Another restaurant closed in town. They posted a wonderfully grateful goodbye on Facebook, thanking everyone from the staff to the suppliers to the customers to the city leaders (well, okay maybe not that last one). They even apologized for the inconvenience of closing. They said they gave it their best shot but just couldn’t make a go of it.
One of my staff, when hearing of the closure asked a profound question…
Why didn’t they try something else?
They had the kitchen, the staff, the liquor license, a small group of dedicated followers. Why didn’t they try something else?
They had a premium location downtown, a banquet room (a couple of them), parking out back. Why didn’t they try something else?
They had ambiance (although a little loud), great window seating along the street, outdoor seating, gigantic fish tank seating, and really cool bathrooms. Why didn’t they try something else?
Two things I didn’t see happen. They didn’t change the menu. They didn’t change the pricing. Two complaints I heard the most (besides how loud it was with all the wood floors and vaulted ceilings) were the menu and the pricing.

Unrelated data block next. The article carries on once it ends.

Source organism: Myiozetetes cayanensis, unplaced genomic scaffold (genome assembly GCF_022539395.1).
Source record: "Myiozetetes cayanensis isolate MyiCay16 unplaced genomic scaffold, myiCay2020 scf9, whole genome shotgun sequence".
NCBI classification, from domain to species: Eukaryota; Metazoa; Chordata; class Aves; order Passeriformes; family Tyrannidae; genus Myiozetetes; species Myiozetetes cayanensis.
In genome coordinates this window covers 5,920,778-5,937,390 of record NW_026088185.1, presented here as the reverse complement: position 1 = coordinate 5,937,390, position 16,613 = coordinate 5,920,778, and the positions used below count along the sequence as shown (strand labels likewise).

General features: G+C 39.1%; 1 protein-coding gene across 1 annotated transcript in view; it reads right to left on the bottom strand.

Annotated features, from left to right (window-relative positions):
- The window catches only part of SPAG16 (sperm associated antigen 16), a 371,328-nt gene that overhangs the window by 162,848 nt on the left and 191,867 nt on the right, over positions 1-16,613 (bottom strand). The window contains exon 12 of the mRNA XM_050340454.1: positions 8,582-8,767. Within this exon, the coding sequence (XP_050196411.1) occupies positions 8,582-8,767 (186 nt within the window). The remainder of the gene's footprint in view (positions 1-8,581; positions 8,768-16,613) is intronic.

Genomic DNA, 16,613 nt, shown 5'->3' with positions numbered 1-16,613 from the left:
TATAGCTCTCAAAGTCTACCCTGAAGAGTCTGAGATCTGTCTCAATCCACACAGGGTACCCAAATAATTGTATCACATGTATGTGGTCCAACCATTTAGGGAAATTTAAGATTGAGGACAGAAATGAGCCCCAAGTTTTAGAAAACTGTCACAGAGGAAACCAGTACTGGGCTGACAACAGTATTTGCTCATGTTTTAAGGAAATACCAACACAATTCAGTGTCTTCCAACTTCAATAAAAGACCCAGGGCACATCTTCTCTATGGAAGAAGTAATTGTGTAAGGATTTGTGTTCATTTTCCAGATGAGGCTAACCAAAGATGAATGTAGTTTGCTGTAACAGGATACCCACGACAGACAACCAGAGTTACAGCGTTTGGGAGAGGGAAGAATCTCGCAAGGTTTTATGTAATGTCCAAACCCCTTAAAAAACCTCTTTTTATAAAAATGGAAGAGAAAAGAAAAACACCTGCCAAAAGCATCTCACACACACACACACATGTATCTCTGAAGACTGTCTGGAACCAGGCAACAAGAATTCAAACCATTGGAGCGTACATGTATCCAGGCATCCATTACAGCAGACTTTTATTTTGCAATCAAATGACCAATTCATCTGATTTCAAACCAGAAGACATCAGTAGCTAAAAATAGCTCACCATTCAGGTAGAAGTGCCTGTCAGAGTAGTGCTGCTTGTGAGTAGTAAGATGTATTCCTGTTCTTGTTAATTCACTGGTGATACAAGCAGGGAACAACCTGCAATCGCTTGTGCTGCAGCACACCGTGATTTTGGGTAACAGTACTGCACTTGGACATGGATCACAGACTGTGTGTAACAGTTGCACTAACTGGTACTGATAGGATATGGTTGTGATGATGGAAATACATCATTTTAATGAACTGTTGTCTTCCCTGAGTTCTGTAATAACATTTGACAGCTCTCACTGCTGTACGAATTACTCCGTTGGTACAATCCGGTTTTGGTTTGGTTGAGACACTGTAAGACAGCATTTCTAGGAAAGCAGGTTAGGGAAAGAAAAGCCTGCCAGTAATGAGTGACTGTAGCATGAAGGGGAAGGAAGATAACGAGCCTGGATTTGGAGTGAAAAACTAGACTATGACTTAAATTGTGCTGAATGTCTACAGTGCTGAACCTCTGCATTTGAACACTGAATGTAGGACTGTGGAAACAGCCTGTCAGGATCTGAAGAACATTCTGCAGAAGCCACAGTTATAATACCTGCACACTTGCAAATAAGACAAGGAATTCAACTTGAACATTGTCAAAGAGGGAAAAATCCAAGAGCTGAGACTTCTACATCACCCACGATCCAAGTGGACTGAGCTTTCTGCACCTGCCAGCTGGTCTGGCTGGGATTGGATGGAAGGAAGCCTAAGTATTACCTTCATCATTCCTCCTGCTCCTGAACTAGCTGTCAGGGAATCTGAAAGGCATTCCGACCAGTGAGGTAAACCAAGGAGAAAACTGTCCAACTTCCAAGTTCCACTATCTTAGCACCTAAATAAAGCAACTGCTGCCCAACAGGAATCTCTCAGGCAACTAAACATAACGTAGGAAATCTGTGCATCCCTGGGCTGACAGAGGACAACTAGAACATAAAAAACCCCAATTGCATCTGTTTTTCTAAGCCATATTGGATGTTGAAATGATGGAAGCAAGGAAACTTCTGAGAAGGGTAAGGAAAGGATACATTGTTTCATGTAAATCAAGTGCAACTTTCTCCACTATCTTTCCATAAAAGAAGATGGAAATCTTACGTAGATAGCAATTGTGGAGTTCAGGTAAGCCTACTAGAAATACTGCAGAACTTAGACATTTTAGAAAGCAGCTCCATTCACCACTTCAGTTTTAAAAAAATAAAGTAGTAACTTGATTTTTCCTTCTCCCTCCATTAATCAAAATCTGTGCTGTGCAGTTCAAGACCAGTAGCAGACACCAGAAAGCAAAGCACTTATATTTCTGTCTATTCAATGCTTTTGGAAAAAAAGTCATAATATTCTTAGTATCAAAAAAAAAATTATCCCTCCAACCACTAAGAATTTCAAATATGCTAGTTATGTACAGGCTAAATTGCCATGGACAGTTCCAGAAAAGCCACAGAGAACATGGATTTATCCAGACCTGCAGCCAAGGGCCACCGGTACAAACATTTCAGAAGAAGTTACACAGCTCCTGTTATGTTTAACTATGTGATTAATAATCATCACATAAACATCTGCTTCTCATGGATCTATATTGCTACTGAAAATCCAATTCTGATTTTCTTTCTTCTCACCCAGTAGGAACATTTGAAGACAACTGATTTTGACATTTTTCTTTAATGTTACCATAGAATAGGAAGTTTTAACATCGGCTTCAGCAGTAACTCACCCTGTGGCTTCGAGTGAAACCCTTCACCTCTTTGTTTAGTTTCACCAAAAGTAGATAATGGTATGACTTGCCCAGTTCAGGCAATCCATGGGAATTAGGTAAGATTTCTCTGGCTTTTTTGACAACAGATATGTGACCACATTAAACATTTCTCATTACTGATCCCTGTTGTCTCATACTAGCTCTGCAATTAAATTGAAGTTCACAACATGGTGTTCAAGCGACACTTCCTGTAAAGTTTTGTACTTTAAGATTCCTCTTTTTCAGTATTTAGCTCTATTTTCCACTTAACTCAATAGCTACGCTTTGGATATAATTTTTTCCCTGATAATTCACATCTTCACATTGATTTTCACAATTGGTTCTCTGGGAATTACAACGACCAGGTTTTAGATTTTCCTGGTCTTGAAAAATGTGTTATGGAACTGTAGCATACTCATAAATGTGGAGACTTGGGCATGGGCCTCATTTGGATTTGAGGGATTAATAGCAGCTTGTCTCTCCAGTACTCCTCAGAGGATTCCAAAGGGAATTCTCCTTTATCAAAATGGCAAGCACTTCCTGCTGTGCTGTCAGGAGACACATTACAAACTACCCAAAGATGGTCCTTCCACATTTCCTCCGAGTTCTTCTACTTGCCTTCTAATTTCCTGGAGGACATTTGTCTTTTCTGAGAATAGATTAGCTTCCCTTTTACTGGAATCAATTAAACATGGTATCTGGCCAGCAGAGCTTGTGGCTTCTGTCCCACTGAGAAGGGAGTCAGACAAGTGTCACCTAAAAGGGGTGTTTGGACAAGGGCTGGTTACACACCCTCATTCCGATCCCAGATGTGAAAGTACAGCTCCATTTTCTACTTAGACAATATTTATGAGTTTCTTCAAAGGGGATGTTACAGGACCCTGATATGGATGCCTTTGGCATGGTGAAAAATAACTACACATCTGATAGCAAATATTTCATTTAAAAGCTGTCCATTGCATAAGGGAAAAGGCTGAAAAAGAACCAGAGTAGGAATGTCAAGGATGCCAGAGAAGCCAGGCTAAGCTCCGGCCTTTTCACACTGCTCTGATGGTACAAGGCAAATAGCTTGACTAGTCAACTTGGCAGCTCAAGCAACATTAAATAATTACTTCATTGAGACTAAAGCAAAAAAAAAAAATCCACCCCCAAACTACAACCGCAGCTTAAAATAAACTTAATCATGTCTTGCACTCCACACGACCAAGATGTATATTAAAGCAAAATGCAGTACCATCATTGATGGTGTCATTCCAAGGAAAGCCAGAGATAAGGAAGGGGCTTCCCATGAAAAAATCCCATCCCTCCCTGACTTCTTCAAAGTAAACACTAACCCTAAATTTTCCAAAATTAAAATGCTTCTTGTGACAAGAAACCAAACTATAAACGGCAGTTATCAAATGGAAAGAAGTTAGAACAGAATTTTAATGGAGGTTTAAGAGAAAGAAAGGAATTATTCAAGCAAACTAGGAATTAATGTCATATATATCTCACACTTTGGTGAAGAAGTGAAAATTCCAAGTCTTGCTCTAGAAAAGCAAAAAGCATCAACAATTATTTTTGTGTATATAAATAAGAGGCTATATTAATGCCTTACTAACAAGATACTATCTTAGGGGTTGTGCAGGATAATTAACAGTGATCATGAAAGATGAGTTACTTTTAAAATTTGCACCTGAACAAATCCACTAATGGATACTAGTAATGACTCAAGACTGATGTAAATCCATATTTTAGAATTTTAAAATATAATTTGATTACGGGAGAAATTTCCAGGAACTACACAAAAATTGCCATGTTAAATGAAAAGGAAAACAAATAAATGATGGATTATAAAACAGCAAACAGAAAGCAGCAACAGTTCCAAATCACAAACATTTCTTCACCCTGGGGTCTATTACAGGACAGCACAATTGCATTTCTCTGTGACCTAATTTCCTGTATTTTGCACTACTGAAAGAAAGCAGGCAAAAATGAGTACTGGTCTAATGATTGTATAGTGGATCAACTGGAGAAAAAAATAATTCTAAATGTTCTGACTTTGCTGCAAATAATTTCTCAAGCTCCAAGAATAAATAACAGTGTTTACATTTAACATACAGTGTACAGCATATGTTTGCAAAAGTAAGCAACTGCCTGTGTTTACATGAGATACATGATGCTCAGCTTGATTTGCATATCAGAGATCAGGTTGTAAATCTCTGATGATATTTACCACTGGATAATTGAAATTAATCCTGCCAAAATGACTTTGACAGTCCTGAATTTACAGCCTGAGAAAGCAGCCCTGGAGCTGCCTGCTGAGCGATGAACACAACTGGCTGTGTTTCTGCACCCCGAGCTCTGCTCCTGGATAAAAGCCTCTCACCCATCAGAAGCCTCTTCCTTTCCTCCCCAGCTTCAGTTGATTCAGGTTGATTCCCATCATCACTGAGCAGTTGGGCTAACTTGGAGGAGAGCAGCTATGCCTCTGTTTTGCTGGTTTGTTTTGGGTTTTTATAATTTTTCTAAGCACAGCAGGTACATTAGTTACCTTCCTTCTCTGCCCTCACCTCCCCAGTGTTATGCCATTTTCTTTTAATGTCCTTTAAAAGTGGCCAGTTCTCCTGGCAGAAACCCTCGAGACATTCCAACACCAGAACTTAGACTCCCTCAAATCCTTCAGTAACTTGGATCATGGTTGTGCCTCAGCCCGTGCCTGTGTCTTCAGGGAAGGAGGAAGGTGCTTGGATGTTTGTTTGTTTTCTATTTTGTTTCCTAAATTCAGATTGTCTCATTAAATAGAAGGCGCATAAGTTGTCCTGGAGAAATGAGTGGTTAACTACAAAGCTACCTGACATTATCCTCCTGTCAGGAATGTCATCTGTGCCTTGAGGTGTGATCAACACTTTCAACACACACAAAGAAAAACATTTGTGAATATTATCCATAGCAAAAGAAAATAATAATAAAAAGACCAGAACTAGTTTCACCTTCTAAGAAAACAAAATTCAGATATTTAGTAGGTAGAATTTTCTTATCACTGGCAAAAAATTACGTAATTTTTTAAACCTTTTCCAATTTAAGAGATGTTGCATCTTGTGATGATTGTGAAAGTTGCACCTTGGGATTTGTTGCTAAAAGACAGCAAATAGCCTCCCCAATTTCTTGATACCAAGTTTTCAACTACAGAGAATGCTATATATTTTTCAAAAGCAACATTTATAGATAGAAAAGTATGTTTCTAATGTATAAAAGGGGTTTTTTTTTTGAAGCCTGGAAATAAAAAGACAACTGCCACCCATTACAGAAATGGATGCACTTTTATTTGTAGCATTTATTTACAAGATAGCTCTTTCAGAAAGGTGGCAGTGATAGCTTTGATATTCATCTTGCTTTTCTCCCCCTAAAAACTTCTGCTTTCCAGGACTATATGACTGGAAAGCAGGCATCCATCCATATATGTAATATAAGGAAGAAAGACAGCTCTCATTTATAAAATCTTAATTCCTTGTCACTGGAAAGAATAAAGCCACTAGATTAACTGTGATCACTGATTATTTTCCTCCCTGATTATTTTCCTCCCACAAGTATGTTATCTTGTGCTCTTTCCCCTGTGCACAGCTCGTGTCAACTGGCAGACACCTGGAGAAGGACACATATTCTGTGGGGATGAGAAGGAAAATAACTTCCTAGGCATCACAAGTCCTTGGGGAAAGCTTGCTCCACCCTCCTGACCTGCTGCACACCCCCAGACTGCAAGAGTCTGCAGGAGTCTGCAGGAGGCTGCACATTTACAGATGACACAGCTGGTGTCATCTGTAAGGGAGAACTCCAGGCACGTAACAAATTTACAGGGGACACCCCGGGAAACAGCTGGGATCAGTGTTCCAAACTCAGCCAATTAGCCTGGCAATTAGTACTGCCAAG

You gotta get those two right.
The right menu (products).
The right price.
Get those wrong and all the rest doesn’t matter. If you’re doing everything else right and your business is failing, chances are you got one of those two wrong. Why don’t you try something else?
PS I get it that they may have chosen a menu/pricing consistent with the type of restaurant they wanted to be (their brand), but there is a lot of wiggle room within “fine dining” and “upscale” and “top-shelf” and “gourmet” and “specialty” and “unique” and “quality” to work with your particular crowd. Also, it may be that it wasn’t the actual menu and pricing that caused the problem but the perception of the menu and pricing. Perception is reality, folks. You gotta win the perception battle.
PPS I’m sad to see them go. I’m not trying to criticize them, but to help you learn from their experience.